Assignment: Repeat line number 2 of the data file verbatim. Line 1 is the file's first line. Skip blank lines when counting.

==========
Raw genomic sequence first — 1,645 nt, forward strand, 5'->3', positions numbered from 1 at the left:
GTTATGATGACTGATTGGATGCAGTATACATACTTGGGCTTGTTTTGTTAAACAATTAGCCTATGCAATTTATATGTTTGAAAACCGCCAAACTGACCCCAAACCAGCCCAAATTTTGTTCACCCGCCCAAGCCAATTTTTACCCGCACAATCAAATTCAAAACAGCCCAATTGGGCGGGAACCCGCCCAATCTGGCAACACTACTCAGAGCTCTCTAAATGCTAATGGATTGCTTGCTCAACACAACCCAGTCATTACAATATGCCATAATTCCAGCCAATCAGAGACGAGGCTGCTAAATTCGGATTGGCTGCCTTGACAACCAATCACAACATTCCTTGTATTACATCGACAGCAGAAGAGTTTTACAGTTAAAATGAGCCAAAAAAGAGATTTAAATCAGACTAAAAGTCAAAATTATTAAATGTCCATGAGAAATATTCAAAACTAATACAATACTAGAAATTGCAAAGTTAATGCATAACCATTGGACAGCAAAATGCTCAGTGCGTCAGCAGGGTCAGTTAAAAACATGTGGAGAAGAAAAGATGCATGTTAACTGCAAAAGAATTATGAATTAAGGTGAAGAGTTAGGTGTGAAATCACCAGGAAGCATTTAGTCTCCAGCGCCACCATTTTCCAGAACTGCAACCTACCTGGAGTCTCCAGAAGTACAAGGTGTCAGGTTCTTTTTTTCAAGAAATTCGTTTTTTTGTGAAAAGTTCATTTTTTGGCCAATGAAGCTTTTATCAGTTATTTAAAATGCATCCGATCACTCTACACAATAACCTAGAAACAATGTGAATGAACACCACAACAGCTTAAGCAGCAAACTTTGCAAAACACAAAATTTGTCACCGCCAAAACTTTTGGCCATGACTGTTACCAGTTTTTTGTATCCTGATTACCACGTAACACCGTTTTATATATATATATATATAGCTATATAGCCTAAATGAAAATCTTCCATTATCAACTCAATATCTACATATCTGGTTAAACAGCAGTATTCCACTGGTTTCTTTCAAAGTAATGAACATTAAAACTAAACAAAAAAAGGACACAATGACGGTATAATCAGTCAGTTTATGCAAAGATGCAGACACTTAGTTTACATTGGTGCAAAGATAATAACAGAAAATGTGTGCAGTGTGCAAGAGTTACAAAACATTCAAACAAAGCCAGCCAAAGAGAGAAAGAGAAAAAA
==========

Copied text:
GTTATGATGACTGATTGGATGCAGTATACATACTTGGGCTTGTTTTGTTAAACAATTAGCCTATGCAATTTATATGTTTGAAAACCGCCAAACTGACCCCAAACCAGCCCAAATTTTGTTCACCCGCCCAAGCCAATTTTTACCCGCACAATCAAATTCAAAACAGCCCAATTGGGCGGGAACCCGCCCAATCTGGCAACACTACTCAGAGCTCTCTAAATGCTAATGGATTGCTTGCTCAACACAACCCAGTCATTACAATATGCCATAATTCCAGCCAATCAGAGACGAGGCTGCTAAATTCGGATTGGCTGCCTTGACAACCAATCACAACATTCCTTGTATTACATCGACAGCAGAAGAGTTTTACAGTTAAAATGAGCCAAAAAAGAGATTTAAATCAGACTAAAAGTCAAAATTATTAAATGTCCATGAGAAATATTCAAAACTAATACAATACTAGAAATTGCAAAGTTAATGCATAACCATTGGACAGCAAAATGCTCAGTGCGTCAGCAGGGTCAGTTAAAAACATGTGGAGAAGAAAAGATGCATGTTAACTGCAAAAGAATTATGAATTAAGGTGAAGAGTTAGGTGTGAAATCACCAGGAAGCATTTAGTCTCCAGCGCCACCATTTTCCAGAACTGCAACCTACCTGGAGTCTCCAGAAGTACAAGGTGTCAGGTTCTTTTTTTCAAGAAATTCGTTTTTTTGTGAAAAGTTCATTTTTTGGCCAATGAAGCTTTTATCAGTTATTTAAAATGCATCCGATCACTCTACACAATAACCTAGAAACAATGTGAATGAACACCACAACAGCTTAAGCAGCAAACTTTGCAAAACACAAAATTTGTCACCGCCAAAACTTTTGGCCATGACTGTTACCAGTTTTTTGTATCCTGATTACCACGTAACACCGTTTTATATATATATATATATAGCTATATAGCCTAAATGAAAATCTTCCATTATCAACTCAATATCTACATATCTGGTTAAACAGCAGTATTCCACTGGTTTCTTTCAAAGTAATGAACATTAAAACTAAACAAAAAAAGGACACAATGACGGTATAATCAGTCAGTTTATGCAAAGATGCAGACACTTAGTTTACATTGGTGCAAAGATAATAACAGAAAATGTGTGCAGTGTGCAAGAGTTACAAAACATTCAAACAAAGCCAGCCAAAGAGAGAAAGAGAAAAAA